Flying Horse Films hosts spring screening of creative student films

May 7, 2023, 11:12 p.m.

On Thursday, student-led production company and film club Flying Horse Films hosted its spring screening of five student-produced short films at Oshman Hall in the McMurtry Building. Given that the event fell on May 4th, National Star Wars Day, viewers were also invited to show up in Star Wars-themed clothing, though only a few participated. 

Aiden Choi ’23 debuted his first film, “Major’s League,” taking the audience on a ride for some good old-fashioned comedic delinquency. Starring Andre Brilliant ’24 and Victor Ragsdale ’19, the short film follows a goofy prank carried out by a master prankster and failed baseball player.

Bumbling yet also surprisingly adept, the pranksters manage to get green dye and super glue into the star baseball player’s beloved hair. The act isn’t fulfilled without its consequences, of course. Ragsdale’s character ends up with a black eye during his unsuccessful attempt to sneak out and Brilliant must revive the unconscious star baseball player. 

From hilariously up-close shots of the unconscious baseball player on the bathroom floor to the sneaky, “Pink Panther” reminiscent soundtrack, Choi’s film was a favorite for many, judging by the audience’s laughter. Creative cinematography also helped make the film memorable. One scene was shot so that it felt like the audience was also crammed in the dorm bathroom stall hiding out with the pranksters. Despite “Major’s League” being his first film, Choi made it clear that he is no amateur when it comes to fun storytelling.

Wilder Seitz ’23 presented “Elle of the Lake,” starring Arielle Devito ’21 and Seitz himself. Seitz shared with the audience that it was indeed “one of the coolest experiences” he has had, although having only spent $40 to produce the whole film.

“Film can be intimidating as an art form, but that really doesn’t have to be the case!” Seitz said as he encouraged other budding filmmakers to pursue their own visions despite a big budget or fancy equipment. 

“Elle of the Lake” depicts a quirky, adorable friendship between Seitz’s character and the creature of Stanford’s very own Lake Lagunita. As the two read linguistics textbooks and eat soup together, the film evokes a very real appreciation for even the most mundane aspects of life. The camera captures ethereal moments at the lake from sunrise and sunset, a reminder of the beauty found all around us. 

Afterward came a film with a more serious tone —  “Going to the Party” by Rosana Maris Arias ’23. It centers on a shy, introverted girl named Quetzal (played by cecilia valencia gonzález ’23) attempting to navigate social life in college.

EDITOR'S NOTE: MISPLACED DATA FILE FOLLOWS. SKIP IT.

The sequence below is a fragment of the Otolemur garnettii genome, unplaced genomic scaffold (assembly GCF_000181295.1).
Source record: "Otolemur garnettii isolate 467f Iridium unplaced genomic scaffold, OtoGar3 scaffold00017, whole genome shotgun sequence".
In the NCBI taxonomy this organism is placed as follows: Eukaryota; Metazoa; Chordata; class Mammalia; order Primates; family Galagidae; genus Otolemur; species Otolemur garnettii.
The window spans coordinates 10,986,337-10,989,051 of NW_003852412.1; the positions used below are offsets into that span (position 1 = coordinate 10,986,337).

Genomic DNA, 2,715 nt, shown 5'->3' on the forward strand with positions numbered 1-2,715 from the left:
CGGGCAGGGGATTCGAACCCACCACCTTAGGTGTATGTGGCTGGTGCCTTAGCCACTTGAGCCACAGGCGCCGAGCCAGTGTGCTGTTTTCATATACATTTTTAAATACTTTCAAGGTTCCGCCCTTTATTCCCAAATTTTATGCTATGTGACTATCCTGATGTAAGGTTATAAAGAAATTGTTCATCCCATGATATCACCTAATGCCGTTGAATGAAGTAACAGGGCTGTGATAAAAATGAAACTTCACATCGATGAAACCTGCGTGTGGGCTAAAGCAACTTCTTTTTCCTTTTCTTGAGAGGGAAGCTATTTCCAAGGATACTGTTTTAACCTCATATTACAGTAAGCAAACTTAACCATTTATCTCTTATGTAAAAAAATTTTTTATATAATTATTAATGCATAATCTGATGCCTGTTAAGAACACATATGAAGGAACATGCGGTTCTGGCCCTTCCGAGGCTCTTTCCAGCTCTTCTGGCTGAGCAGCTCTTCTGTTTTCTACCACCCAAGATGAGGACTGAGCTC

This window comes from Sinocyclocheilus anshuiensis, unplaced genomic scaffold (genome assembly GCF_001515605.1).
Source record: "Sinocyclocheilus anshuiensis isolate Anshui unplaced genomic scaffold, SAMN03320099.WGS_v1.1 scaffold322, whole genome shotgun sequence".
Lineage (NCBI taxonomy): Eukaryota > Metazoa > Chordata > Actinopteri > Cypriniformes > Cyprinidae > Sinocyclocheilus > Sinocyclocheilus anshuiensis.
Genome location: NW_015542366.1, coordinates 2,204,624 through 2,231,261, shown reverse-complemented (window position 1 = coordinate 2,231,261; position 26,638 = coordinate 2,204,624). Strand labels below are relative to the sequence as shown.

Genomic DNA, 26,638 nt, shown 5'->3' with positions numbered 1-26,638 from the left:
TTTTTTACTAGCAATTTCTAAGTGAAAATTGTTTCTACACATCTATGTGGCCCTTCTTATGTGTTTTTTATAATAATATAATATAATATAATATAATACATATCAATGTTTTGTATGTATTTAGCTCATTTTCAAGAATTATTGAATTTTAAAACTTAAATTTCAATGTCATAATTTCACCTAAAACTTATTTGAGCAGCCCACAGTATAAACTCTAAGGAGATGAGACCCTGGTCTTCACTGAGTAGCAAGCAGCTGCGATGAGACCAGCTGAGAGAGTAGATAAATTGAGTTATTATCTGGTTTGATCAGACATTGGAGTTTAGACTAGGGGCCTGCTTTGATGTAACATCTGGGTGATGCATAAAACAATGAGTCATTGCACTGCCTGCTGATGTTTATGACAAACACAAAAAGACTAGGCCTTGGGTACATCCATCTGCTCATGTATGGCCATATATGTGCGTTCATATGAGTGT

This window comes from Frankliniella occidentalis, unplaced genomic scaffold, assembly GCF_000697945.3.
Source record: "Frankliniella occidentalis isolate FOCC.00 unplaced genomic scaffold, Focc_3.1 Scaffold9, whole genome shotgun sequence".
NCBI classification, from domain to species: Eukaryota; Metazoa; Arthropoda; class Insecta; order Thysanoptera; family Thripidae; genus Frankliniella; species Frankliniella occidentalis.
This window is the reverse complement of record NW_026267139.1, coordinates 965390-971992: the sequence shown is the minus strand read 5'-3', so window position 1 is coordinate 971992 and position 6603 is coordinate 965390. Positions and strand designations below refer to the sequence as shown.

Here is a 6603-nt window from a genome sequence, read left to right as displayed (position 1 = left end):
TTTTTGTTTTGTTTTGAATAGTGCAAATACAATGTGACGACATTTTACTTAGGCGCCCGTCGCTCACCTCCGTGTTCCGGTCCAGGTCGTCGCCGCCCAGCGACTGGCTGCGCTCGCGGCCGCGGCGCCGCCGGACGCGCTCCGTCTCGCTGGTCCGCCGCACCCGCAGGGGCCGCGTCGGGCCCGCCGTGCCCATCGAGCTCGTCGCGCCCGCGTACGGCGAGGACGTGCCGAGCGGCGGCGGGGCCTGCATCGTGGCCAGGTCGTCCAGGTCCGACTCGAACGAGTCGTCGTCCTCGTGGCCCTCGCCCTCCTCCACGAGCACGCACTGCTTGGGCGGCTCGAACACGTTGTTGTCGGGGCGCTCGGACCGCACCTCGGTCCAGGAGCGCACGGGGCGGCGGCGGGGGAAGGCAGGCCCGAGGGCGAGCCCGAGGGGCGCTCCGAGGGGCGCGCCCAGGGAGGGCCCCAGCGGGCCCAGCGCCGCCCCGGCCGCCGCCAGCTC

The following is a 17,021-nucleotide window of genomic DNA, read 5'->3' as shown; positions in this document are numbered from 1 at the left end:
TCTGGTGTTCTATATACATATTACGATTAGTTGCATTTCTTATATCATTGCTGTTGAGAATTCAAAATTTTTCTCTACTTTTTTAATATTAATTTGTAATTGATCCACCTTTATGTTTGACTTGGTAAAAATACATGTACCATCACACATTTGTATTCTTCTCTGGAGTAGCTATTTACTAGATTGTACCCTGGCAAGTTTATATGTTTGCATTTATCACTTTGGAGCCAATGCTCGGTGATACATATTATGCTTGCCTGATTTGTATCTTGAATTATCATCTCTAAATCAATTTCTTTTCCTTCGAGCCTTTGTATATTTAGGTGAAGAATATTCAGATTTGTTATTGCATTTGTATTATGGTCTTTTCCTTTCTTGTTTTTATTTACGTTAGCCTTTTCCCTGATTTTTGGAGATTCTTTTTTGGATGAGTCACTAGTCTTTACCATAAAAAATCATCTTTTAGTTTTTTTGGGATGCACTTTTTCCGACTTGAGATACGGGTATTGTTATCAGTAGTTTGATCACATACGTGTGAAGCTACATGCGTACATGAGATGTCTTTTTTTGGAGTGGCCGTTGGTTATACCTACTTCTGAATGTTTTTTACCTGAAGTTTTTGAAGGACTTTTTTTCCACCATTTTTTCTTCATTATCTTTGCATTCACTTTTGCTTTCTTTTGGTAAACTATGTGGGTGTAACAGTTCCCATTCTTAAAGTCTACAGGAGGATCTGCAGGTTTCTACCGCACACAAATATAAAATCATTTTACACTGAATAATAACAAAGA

In an effort to break out of her shell, Quetzal ventures to a campus party, only to be ditched by her friends and left alone with the creepy fraternity boy Parker (played by Zhang Baihan ’25). Parker has an unsettling and discomforting presence, with corny lines like “You’re not like other girls… you’re prettier than other girls” leading the audience to, surprisingly, break into laughter. 

Quetzal decides to leave the party quickly after battling off unwanted advances by Parker, remaining silent about the matter to her friends and her parents. Maris Arias’ film closes soberly with information for reaching the National Sexual Violence Resource Center. Although perhaps it was unnecessary to use such corny lines, the audience’s laughter in reacting to this film could be a testament to how seriously we address such issues.

On the more lighthearted side, the first show screened was “The Birthday Message,” created by Adam Chin ’23. Shot entirely on an iPhone, the film features a misguided but humorous attempt to deliver birthday wishes. Skya Theobald ’24 stars as the young granddaughter, Coral, determined to get her father a perfect “Happy Birthday” message from her grumpy grandfather (played by PWR lecturer Tom Freeland). 

To end the night, Flying Horse Films premiered the music video, “Wouldn’t Say No,” written and directed by Theobald with music by Julia Rose Segal ’25. The film examines the blurring of the boundary between friends and lovers. The provocative music video follows photographer Grace (played by Anna Zheng ’25) as she pines for her best friend (played by Binh Nguyen ’23), who is already in a committed relationship with her boyfriend.

Contrastive visual elements are incorporated throughout the video — dreamy dark blue hues are juxtaposed with warm yellow flames. This creative choice is perhaps an echo of the two friends’ opposing dilemmas with queerness and heterosexuality.

With a variety of pieces and experiences to showcase, the spring screening served as a delightful outlet for film lovers and creators to escape the midterm chaos of Week 5. 

Editor’s Note: This article is a review and includes subjective thoughts, opinions and critiques.

Hana Dao is a vol. 264 Science Technology News desk editor. In addition to writing for the Daily, she enjoys discussing fashion and having picnics on campus.

Login or create an account